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How Our Subconscious Controls Us

A deeper look inside our behavior.

By Sarah McDanielPublished 6 years ago 2 min read
Top Story - December 2017

Theories of the unconscious mind varied widely between physiological groups, from the unconscious being a vault of traumatic memories, socially acceptable desires and painful emotions to the idea that the unconscious mind is merely a collection of the cognitive process that has no affect on our behavior and aren't aware of. Luckily, we now know through extensive research and a significant amount of proof that the unconscious mind is no less controlling, flexible, complex, action- oriented or deliberative that its coequal.

On the surface lies consciousness, which are those thoughts that are anything you become aware of at any moment. You're conscious of the fact that you're reading this article, maybe of the lawnmower outside, the conversation you're having, your perception of the world and sensations around you are all a part of the conscious experience. Without it, you would feel nothing, nada, nicht, nien. Like a zombie.

The unconscious is chalk full of urges, memories, feelings and thoughts that we aren't fully aware of. Inside the unconscious realm the material consists mostly of unpleasant or unacceptable emotions like anxiety, pain or conflict.

So how can the unconscious affect us? A small example would be a slip of the tongue. Perhaps you've called a new girlfriend/ boyfriend by your ex's name? Some would say this is an override of the unconscious, bringing up the fact that maybe you're not quite over a past lover or doubts about a new relationship.

Another example would be that you might hate someone, but your subconscious will tell you that hatred isn't acceptable; so instead your brain tries to solve this conflict by mentally making up reasons that they've done something wrong to remove your feelings of guilt.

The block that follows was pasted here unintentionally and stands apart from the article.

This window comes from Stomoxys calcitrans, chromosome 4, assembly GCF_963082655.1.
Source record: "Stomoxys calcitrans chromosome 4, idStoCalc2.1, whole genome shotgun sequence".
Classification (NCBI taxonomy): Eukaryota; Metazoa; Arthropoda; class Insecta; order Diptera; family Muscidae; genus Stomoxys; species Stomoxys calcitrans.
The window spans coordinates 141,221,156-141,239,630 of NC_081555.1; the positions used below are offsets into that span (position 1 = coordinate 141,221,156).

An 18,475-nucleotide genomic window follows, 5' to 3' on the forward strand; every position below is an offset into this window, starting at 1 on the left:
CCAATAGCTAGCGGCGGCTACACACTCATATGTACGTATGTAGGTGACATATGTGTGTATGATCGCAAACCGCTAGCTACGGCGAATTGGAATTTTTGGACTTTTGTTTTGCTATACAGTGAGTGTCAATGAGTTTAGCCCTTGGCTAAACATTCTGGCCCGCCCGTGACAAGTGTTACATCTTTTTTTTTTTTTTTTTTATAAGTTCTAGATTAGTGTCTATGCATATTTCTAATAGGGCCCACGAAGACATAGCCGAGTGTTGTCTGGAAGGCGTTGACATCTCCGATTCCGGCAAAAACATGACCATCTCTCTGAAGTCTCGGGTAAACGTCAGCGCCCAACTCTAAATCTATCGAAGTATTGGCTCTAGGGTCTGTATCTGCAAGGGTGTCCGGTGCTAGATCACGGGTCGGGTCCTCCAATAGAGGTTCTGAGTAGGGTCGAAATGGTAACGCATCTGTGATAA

The subconscious can also make itself known in your dreams. In the dream world your subconscious may even speak a bit louder due to your lowered ego response allowing repressed material to emerge in various distorted forms. In order to to distinguish your dream from what you remember to what the latent content (underlying wish) is, you could follow these steps.

The first would be Condensation,the connection of various thoughts/ images into one. For example, a dream about a building maybe be the condensation of ones security or their impression to the world.

Step two would be Displacement,when we turn the real thing we are upset about into someone else entirely. For instance, a person may despise their boss, and dream of suffocating a pet of theirs.

It's important to remember that all other information, feelings, memories and thoughts that are shameful, against our own unique morals, publicly acceptable, embarrassing, painful or distressing is locked away in the dark abyss of our unconscious, constantly oozing and gradually influencing every step we take. Those feelings are then translated so they can be dealt with in a way our brain sees as reasonable and effective to achieve reaching our deepest desires.


About the Creator

Sarah McDaniel

Bringing the strange and scientific to your smartphone. @krotchy

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